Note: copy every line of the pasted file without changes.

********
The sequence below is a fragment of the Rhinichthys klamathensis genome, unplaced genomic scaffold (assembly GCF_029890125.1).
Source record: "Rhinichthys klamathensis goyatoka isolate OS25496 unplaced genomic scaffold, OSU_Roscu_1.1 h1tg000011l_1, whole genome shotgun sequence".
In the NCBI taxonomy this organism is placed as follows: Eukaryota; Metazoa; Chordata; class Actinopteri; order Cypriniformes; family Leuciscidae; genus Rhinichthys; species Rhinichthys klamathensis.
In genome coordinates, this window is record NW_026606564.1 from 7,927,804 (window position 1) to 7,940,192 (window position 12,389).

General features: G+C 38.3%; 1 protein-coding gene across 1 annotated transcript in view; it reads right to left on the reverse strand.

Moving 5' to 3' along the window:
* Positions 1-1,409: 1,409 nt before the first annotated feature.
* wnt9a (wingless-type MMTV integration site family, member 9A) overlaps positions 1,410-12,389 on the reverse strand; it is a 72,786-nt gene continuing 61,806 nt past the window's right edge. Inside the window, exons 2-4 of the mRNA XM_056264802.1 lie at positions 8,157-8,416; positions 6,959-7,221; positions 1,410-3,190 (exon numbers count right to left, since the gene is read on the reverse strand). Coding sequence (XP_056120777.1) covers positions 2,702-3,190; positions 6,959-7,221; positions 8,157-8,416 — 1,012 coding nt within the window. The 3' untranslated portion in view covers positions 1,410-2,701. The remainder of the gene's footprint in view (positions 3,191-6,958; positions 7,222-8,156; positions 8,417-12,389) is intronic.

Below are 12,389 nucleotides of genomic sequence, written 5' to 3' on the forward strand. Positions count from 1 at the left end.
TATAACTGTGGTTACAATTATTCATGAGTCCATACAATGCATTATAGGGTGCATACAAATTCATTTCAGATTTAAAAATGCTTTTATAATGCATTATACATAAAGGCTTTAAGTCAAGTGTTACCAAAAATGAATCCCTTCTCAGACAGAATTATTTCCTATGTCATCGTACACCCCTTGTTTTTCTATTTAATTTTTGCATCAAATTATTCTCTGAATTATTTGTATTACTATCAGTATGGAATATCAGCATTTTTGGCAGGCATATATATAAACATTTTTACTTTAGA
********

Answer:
The sequence below is a fragment of the Rhinichthys klamathensis genome, unplaced genomic scaffold (assembly GCF_029890125.1).
Source record: "Rhinichthys klamathensis goyatoka isolate OS25496 unplaced genomic scaffold, OSU_Roscu_1.1 h1tg000011l_1, whole genome shotgun sequence".
In the NCBI taxonomy this organism is placed as follows: Eukaryota; Metazoa; Chordata; class Actinopteri; order Cypriniformes; family Leuciscidae; genus Rhinichthys; species Rhinichthys klamathensis.
In genome coordinates, this window is record NW_026606564.1 from 7,927,804 (window position 1) to 7,940,192 (window position 12,389).

General features: G+C 38.3%; 1 protein-coding gene across 1 annotated transcript in view; it reads right to left on the reverse strand.

Moving 5' to 3' along the window:
* Positions 1-1,409: 1,409 nt before the first annotated feature.
* wnt9a (wingless-type MMTV integration site family, member 9A) overlaps positions 1,410-12,389 on the reverse strand; it is a 72,786-nt gene continuing 61,806 nt past the window's right edge. Inside the window, exons 2-4 of the mRNA XM_056264802.1 lie at positions 8,157-8,416; positions 6,959-7,221; positions 1,410-3,190 (exon numbers count right to left, since the gene is read on the reverse strand). Coding sequence (XP_056120777.1) covers positions 2,702-3,190; positions 6,959-7,221; positions 8,157-8,416 — 1,012 coding nt within the window. The 3' untranslated portion in view covers positions 1,410-2,701. The remainder of the gene's footprint in view (positions 3,191-6,958; positions 7,222-8,156; positions 8,417-12,389) is intronic.

Below are 12,389 nucleotides of genomic sequence, written 5' to 3' on the forward strand. Positions count from 1 at the left end.
TATAACTGTGGTTACAATTATTCATGAGTCCATACAATGCATTATAGGGTGCATACAAATTCATTTCAGATTTAAAAATGCTTTTATAATGCATTATACATAAAGGCTTTAAGTCAAGTGTTACCAAAAATGAATCCCTTCTCAGACAGAATTATTTCCTATGTCATCGTACACCCCTTGTTTTTCTATTTAATTTTTGCATCAAATTATTCTCTGAATTATTTGTATTACTATCAGTATGGAATATCAGCATTTTTGGCAGGCATATATATAAACATTTTTACTTTAGA